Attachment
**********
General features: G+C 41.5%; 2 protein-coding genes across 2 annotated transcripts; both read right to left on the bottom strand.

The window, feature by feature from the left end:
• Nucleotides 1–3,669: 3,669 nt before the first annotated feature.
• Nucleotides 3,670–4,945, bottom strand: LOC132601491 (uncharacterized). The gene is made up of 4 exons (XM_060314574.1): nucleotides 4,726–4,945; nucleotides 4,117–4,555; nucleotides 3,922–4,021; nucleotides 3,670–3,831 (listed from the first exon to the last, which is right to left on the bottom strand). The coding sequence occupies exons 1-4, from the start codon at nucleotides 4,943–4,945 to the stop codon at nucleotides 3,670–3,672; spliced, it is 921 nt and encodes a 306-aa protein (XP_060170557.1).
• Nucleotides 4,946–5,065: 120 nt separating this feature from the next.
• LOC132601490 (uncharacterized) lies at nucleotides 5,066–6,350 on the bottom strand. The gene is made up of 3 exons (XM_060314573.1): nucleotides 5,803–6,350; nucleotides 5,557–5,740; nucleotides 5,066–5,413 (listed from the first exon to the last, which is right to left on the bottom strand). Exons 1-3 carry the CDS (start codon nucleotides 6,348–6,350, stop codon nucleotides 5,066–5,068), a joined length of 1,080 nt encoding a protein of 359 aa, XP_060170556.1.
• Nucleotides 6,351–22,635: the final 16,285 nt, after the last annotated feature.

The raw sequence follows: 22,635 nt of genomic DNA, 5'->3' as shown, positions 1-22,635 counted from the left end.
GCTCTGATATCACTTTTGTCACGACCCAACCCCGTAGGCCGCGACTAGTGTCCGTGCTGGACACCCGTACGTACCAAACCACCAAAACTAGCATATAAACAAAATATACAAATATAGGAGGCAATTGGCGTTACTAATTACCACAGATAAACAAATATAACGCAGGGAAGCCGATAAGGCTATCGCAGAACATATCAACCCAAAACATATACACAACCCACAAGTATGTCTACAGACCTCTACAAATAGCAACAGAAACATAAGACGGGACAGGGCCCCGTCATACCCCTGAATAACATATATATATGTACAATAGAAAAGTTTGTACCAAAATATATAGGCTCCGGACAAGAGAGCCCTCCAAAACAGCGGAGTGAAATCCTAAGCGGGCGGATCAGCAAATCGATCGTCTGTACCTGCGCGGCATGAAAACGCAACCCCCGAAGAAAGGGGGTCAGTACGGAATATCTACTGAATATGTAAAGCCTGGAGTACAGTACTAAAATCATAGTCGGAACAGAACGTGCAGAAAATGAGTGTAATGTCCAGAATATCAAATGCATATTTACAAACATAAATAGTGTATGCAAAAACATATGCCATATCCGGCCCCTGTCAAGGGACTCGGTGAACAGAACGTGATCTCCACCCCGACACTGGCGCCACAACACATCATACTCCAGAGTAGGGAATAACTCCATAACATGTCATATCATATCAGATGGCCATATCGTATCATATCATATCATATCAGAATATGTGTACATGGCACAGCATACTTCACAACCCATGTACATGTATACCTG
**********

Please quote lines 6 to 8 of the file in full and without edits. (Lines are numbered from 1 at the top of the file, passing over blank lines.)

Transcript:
• LOC132601490 (uncharacterized) lies at nucleotides 5,066–6,350 on the bottom strand. The gene is made up of 3 exons (XM_060314573.1): nucleotides 5,803–6,350; nucleotides 5,557–5,740; nucleotides 5,066–5,413 (listed from the first exon to the last, which is right to left on the bottom strand). Exons 1-3 carry the CDS (start codon nucleotides 6,348–6,350, stop codon nucleotides 5,066–5,068), a joined length of 1,080 nt encoding a protein of 359 aa, XP_060170556.1.
• Nucleotides 6,351–22,635: the final 16,285 nt, after the last annotated feature.

The raw sequence follows: 22,635 nt of genomic DNA, 5'->3' as shown, positions 1-22,635 counted from the left end.